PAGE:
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Kentucky Judge Upholds Statewide Testing Program

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A state judge in Kentucky has ruled that the statewide testing program there does not violate the constitutional rights of a family that objected to its children's required participation.

A circuit judge ruled last month against the claims made on behalf of Livingston County students Chad and Tracy Triplett that the tests violated their family's freedom of religion, freedom of speech, right to privacy, and parental right to guide the upbringing of their children.

The Kentucky tests, the judge found, do not unduly promote environmentalism, animal rights, feminism, multiculturalism, socialism, negativism, humanism, or evolution, or cast religion in a negative light--arguments made by critics of the testing program.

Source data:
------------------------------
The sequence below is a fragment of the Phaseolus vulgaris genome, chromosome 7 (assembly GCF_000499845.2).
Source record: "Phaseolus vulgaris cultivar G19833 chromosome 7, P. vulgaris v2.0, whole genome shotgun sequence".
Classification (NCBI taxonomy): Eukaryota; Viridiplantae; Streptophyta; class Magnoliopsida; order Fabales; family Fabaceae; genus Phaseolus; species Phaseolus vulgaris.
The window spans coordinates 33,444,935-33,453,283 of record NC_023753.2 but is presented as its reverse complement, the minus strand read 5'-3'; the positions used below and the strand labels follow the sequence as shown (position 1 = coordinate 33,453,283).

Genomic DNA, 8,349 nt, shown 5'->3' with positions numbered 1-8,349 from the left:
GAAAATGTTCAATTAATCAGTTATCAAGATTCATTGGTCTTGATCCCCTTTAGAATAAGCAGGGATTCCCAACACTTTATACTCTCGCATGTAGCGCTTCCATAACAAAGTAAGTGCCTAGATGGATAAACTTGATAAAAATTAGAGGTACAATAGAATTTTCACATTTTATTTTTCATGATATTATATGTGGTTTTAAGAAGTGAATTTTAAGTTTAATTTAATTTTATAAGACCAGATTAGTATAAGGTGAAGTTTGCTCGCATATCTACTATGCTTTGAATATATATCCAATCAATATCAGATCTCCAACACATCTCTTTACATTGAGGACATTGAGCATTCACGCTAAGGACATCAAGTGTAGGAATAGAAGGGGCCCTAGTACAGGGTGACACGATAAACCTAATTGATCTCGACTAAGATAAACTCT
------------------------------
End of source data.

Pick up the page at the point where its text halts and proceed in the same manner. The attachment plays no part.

Fewer Tests

The Minnesota state school board has dropped four of the seven proficiency tests the state's high school students have to pass before they graduate.

The board last month dropped the exams in geography, science, health, and government because those subjects are not considered basic curriculum areas, said Michael Tillman, a member of the board.

Those subjects, however, should still be taught in high school, the state board noted.

The board will still require students to pass tests in reading, writing, and math before receiving a diploma.

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